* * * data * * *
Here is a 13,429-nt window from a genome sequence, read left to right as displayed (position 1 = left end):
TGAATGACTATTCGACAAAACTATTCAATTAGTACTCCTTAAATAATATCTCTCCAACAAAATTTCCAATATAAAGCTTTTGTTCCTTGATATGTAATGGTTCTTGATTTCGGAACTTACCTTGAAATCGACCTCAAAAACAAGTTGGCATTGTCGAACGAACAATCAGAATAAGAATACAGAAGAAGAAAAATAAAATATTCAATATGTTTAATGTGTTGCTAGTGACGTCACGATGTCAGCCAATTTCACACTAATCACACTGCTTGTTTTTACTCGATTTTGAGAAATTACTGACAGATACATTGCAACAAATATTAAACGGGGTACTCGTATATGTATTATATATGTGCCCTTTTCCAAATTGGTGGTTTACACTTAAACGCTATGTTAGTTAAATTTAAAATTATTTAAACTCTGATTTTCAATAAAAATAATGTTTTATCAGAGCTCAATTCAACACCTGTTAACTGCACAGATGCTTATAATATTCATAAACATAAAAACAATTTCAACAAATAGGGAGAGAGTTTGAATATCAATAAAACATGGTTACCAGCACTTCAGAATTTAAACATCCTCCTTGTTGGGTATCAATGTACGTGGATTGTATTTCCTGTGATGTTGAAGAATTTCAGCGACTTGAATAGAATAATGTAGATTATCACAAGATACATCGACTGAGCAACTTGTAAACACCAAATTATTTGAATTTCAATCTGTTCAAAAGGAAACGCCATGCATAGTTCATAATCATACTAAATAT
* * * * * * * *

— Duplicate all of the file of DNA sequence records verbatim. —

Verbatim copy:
Here is a 13,429-nt window from a genome sequence, read left to right as displayed (position 1 = left end):
TGAATGACTATTCGACAAAACTATTCAATTAGTACTCCTTAAATAATATCTCTCCAACAAAATTTCCAATATAAAGCTTTTGTTCCTTGATATGTAATGGTTCTTGATTTCGGAACTTACCTTGAAATCGACCTCAAAAACAAGTTGGCATTGTCGAACGAACAATCAGAATAAGAATACAGAAGAAGAAAAATAAAATATTCAATATGTTTAATGTGTTGCTAGTGACGTCACGATGTCAGCCAATTTCACACTAATCACACTGCTTGTTTTTACTCGATTTTGAGAAATTACTGACAGATACATTGCAACAAATATTAAACGGGGTACTCGTATATGTATTATATATGTGCCCTTTTCCAAATTGGTGGTTTACACTTAAACGCTATGTTAGTTAAATTTAAAATTATTTAAACTCTGATTTTCAATAAAAATAATGTTTTATCAGAGCTCAATTCAACACCTGTTAACTGCACAGATGCTTATAATATTCATAAACATAAAAACAATTTCAACAAATAGGGAGAGAGTTTGAATATCAATAAAACATGGTTACCAGCACTTCAGAATTTAAACATCCTCCTTGTTGGGTATCAATGTACGTGGATTGTATTTCCTGTGATGTTGAAGAATTTCAGCGACTTGAATAGAATAATGTAGATTATCACAAGATACATCGACTGAGCAACTTGTAAACACCAAATTATTTGAATTTCAATCTGTTCAAAAGGAAACGCCATGCATAGTTCATAATCATACTAAATAT